Democratic senator pushes for clean electricity standard
Sen. Tina Smith (D-Minn.) on Thursday pushed for the adoption of a clean electricity standard, and for potentially using budget rules that sidestep the filibuster to get it done.
“We have to understand that this transition will happen and we can either choose to lead in this clean energy transition, or we can follow,” Smith told reporters Thursday.
“The clean electricity standard is a powerful tool for realizing this positive transition,” she added.
Smith praised a report that would have all U.S. electricity standards come from clean sources by 2035, calling it “excellent.”
She made the remarks during a press conference on the release of a report from the group Evergreen and the progressive pollster Data for Progress.
President Biden also pledged to make the country’s power sector carbon-free by 2035 while he was campaigning.
The report argues that budget reconciliation rules could be used to adopt the standard.
Under those rules, a package of proposals can be moved through the Senate and can not be filibustered, as long as it meets certain requirements.
Democrats are now planning to use the rules to move a COVID-19 relief package through the Senate without needing GOP votes.
The report argued that it could meet the budget reconciliation requirements for a change in revenues or budget overlays by creating a market for zero-emission electricity credits that electric providers can earn by generating power from clean sources. These credits could then be bought from or sold to other providers.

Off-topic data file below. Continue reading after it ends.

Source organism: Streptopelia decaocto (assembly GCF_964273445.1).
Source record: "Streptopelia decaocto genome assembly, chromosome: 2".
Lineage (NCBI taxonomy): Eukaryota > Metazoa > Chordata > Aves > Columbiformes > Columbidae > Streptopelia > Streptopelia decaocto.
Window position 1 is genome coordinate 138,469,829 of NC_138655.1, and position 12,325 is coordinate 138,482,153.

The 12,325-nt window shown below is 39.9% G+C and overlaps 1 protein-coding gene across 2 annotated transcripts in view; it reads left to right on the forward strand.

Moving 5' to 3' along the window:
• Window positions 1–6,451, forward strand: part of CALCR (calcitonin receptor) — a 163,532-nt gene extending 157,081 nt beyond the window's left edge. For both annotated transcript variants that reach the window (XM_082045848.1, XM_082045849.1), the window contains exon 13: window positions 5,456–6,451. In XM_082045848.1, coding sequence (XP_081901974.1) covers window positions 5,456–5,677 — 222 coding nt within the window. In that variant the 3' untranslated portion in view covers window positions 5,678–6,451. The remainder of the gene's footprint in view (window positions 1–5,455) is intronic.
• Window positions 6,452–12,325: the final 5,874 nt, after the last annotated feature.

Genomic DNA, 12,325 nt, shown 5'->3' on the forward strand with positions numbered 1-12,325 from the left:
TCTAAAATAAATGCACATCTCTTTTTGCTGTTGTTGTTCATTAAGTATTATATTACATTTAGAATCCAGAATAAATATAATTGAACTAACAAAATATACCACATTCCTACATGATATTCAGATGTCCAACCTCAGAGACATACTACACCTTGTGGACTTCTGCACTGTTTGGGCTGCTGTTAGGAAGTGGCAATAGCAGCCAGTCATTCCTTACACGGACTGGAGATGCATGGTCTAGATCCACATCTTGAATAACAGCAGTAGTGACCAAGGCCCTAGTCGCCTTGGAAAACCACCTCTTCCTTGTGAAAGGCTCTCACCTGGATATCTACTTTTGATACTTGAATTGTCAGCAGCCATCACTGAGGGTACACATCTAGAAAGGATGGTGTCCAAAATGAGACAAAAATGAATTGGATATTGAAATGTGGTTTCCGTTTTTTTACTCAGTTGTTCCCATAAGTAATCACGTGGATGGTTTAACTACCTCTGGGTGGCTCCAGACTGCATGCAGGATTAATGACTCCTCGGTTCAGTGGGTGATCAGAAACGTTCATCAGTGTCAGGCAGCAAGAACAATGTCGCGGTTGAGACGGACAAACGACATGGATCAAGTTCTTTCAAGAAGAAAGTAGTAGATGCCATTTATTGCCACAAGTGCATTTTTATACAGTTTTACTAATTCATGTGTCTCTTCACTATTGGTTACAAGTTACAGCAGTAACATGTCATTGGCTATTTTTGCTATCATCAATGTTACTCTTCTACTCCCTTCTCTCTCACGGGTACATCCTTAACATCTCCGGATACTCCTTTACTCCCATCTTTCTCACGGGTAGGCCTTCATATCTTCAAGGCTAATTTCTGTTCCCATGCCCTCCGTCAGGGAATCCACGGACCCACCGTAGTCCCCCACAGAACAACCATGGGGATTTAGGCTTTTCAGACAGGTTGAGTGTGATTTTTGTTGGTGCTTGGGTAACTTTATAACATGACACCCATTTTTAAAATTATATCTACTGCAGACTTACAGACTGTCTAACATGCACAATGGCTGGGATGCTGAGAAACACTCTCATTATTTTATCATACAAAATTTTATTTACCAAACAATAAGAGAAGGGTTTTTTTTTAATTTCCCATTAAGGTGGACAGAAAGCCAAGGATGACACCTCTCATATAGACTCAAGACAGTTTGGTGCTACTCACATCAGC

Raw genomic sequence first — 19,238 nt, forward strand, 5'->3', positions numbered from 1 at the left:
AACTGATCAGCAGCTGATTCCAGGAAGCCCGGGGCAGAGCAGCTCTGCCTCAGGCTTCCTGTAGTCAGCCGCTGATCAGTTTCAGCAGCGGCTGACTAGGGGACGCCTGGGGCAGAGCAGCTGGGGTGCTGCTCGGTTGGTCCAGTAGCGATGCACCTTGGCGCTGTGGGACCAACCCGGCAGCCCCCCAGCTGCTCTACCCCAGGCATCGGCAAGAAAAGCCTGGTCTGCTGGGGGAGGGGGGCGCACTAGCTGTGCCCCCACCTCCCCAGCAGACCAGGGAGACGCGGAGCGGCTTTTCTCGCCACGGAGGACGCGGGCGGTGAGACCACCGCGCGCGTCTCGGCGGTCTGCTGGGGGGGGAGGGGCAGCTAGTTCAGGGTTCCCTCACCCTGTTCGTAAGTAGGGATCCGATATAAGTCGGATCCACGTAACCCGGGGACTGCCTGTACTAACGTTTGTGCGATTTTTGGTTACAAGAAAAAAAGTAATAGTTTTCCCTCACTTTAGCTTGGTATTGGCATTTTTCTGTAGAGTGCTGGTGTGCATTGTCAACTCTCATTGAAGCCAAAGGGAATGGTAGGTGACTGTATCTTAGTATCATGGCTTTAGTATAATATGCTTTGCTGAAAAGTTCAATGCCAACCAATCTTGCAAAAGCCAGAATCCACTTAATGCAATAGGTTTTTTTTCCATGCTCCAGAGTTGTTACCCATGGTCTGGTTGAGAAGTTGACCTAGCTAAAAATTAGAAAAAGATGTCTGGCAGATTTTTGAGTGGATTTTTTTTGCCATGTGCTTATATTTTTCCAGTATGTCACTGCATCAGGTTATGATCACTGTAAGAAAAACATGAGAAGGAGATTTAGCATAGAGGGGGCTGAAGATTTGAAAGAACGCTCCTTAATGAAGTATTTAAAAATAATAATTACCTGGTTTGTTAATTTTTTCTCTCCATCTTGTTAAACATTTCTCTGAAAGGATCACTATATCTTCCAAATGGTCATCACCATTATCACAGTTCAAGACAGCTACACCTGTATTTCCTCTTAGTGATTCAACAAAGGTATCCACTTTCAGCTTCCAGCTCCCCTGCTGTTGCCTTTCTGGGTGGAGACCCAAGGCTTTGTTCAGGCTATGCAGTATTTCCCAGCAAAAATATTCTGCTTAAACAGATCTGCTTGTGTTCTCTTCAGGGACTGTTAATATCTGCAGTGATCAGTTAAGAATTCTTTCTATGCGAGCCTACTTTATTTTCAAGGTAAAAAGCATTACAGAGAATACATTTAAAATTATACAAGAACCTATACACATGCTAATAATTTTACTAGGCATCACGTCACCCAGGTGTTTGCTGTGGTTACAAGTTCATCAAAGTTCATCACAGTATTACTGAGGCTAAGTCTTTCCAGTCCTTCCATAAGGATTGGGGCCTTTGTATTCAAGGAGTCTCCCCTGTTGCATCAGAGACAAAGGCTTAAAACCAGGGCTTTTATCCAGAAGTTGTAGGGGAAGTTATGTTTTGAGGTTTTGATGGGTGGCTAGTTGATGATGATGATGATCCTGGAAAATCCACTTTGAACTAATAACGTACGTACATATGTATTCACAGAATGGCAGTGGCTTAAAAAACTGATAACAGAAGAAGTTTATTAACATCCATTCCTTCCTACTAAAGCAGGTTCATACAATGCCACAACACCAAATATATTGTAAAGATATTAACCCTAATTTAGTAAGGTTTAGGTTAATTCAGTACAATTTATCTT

It notes that these sources would include renewables, nuclear and hydropower.
“I am open to all of the tools that we might have available to us to get a clean electricity standard passed as part of a significant infrastructure bill,” Smith said when asked about reconciliation.
It’s possible the standard wouldn’t win support from every Democrat in the Senate, however.
In an interview with the Washington Examiner last month, Sen. Joe Manchin (D-W.Va.) expressed skepticism about the idea of imposing a clean electricity standard.
“The market will take you there,” he said. “We have moved the date farther ahead than we ever thought we would have, and we have done it without total mandates.”
Smith, in 2019, introduced a bill pushing for a clean electricity standard that aimed to reduce emissions from the sector by almost 80 percent by 2035 and have it almost reach near carbon neutrality by the 2050s.
In 2018, the electricity sector accounted for 27 percent of the country’s greenhouse gas emissions.